Climate change: Germany says time is ‘running out’ to save planet

Climate change: Germany says time is 'running out' to save planet
Parts of Germany, including Bad Münstereifel, were devastated in the floods. Photo: picture alliance/dpa | Federico Gambarini
The latest climate science report shows that time is running out to rescue Earth, Germany's environment minister said Monday, urging the international community to ramp up efforts to cope with the impact of climate change.

The sobering study by the Intergovernmental Panel on Climate Change (IPCC), released on Monday, warns that people will face more extreme weather, such as increasing number of heatwaves, droughts and flooding due to the effects of global warming.

However, scientists say there is still time to act to reduce greenhouse gas emissions in order to avoid a catastrophe.

It comes after Germany experienced severe deadly flooding that claimed the lives of more than 180 people and devastated communities. 

“The report makes it clear that we can no longer avoid many of the consequences of climate change today – we can only prepare and adapt to them as best as we can,” said German environment minister Svenja Schulze, pointing to the deadly floods that struck western Germany in July as an example of the result of global warming.

“There have already been enough wake-up calls and appeals,” the SPD politician said in Berlin. “The IPCC report presented today shows us once again that time is running out to save the planet as we know it.”

READ ALSO: How the extreme flooding in Germany is linked to global warming

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What does the report say – and what does it mean for Germany?

The IPCC said in no uncertain terms that peoples’ behaviour is affecting the planet massively. The report said it is “unequivocal that human influence has warmed the atmosphere, oceans and land”.

Unless there is a reduction in emissions, the global mean temperature will reach a level of at least 1.5C above that of the pre-industrial era in the next 20 years, said Valérie Masson-Delmotte, of the working group for the IPCC.

The 1.5C target is in the 2015 Paris climate agreement, with nations aiming to keep global warming well below 2C compared to pre-industrial levels (1850-1900). So far, the earth’s surface temperature has risen by around 1.1C across the planet, with regional differences. According to the German Weather Service (DWD), the average temperature has already risen by 1.6C in Germany compared to 1881.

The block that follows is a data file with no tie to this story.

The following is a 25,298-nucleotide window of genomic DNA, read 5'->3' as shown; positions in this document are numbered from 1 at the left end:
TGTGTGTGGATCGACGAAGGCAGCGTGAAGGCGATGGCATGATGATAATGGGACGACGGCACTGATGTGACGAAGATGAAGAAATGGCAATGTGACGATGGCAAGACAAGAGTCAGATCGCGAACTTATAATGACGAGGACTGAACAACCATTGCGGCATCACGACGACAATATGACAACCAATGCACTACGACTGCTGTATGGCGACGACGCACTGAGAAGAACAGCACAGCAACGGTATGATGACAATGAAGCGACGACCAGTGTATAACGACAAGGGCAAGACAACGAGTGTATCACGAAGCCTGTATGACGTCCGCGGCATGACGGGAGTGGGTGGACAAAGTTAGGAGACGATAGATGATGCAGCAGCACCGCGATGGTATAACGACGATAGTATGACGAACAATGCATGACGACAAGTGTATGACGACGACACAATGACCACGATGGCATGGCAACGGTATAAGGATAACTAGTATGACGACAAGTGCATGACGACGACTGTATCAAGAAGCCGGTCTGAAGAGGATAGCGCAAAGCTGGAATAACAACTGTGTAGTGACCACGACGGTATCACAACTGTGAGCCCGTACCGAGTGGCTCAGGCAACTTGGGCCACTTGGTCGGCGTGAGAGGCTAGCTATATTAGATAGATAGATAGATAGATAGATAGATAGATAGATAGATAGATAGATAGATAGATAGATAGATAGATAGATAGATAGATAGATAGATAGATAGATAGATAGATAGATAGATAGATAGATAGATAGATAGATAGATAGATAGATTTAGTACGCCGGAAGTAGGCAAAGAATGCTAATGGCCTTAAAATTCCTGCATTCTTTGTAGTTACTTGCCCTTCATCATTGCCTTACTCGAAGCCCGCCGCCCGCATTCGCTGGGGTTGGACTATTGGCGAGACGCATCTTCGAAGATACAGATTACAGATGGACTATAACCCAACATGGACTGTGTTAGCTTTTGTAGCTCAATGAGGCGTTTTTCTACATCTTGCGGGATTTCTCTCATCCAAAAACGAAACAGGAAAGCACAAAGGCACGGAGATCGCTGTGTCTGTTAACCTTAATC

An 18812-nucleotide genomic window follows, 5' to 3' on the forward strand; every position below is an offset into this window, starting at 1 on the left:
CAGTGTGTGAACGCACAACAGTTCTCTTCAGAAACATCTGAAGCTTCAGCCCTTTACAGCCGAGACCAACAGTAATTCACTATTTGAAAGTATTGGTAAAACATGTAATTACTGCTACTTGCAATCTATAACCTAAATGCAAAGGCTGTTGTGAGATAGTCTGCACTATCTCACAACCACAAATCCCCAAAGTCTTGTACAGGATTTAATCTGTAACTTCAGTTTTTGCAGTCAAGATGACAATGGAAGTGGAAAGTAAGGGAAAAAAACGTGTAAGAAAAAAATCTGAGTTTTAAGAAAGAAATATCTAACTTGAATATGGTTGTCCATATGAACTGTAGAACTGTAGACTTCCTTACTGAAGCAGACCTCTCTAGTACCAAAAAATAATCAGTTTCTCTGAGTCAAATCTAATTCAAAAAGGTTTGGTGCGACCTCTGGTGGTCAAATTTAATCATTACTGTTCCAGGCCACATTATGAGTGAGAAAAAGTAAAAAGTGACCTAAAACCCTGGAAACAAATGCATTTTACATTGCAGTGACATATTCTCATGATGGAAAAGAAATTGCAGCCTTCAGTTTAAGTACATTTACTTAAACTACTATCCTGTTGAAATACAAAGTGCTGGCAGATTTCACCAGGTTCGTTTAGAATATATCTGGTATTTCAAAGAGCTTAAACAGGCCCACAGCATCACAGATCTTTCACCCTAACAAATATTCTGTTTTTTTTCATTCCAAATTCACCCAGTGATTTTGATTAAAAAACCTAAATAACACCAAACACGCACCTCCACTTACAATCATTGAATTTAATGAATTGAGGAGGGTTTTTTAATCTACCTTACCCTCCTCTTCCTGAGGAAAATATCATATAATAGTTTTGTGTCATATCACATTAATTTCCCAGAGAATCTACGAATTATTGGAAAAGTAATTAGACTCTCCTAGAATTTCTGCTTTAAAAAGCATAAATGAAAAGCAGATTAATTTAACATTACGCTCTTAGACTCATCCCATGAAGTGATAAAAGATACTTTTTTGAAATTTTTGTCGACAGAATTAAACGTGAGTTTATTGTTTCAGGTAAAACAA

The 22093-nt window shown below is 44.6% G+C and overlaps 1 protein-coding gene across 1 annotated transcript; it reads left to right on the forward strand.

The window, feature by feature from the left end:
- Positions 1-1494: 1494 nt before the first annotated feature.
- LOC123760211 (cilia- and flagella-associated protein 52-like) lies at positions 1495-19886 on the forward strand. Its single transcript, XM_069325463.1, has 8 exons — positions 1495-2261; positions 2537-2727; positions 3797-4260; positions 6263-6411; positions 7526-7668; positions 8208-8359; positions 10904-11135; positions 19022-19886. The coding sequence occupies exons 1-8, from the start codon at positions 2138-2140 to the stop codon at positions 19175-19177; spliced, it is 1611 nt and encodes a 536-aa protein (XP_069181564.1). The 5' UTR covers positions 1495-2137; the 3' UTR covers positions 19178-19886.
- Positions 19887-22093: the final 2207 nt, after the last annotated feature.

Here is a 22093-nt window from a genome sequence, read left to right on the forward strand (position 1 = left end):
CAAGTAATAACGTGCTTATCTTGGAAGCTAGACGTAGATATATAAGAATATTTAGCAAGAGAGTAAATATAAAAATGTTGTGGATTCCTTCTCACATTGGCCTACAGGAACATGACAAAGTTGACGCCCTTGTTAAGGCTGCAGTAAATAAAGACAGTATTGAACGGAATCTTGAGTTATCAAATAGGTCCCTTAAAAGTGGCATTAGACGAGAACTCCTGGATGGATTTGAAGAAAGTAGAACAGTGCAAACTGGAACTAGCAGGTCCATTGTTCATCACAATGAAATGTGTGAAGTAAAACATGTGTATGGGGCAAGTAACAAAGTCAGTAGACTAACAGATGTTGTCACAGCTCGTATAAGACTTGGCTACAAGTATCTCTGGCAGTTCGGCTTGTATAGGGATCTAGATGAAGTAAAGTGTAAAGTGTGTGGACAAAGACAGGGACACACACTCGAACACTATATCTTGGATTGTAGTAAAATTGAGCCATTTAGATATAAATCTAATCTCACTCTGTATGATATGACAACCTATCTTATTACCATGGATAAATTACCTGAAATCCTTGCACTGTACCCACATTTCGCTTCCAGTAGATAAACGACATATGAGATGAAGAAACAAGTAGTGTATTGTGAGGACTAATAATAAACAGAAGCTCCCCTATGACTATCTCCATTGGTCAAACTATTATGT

READ ALSO: Why have the floods in Europe been so deadly?

Scientists say that the 2C target can only be achieved with immediate and far-reaching climate protection measures.

That means climate neutrality will have to be achieved by about 2050-2070, they say. Germany aims to become climate neutral by 2045.

“If we don’t bring down emissions fast enough and reach net-zero by about 2050-2070, we will miss both Paris climate targets,” said IPCC co-author Douglas Maraun of the University of Graz.

The report said that since 1970, global surface temperatures have risen faster than in any other 50-year period over the past 2,000 years, and that this is “already affecting many weather and climate extremes in every region across the globe”.

It also found that the past five years have been the hottest on record since 1850, while experts said human influence is “very likely” the main driver of the global erosion of glaciers since the 1990s and the decrease in Arctic sea-ice.

Even if we succeed in achieving climate neutrality by 2050-2070, sea levels at the end of the century are likely to be up to 62 centimetres higher than in 1995-2014, the report said.

“In the Arctic, three-quarters of the sea ice volume has already melted in summer,” said co-author Dirk Notz of the Max Planck Institute for Meteorology. “We probably won’t be able to prevent the Arctic Ocean from being largely ice-free in summer by 2050, at least in some years.”

The report comes ahead of a key climate summit in November – known as COP26 – being held in Glasgow, Scotland.

It was written by more than 230 scientists from 66 countries. The summary for policymakers was unanimously endorsed by the 195 IPCC member countries. “Governments are all in the same boat so no one can say afterwards – I had nothing to do with it,” said Jochem Marotzke of the Max Planck Institute for Meteorology.


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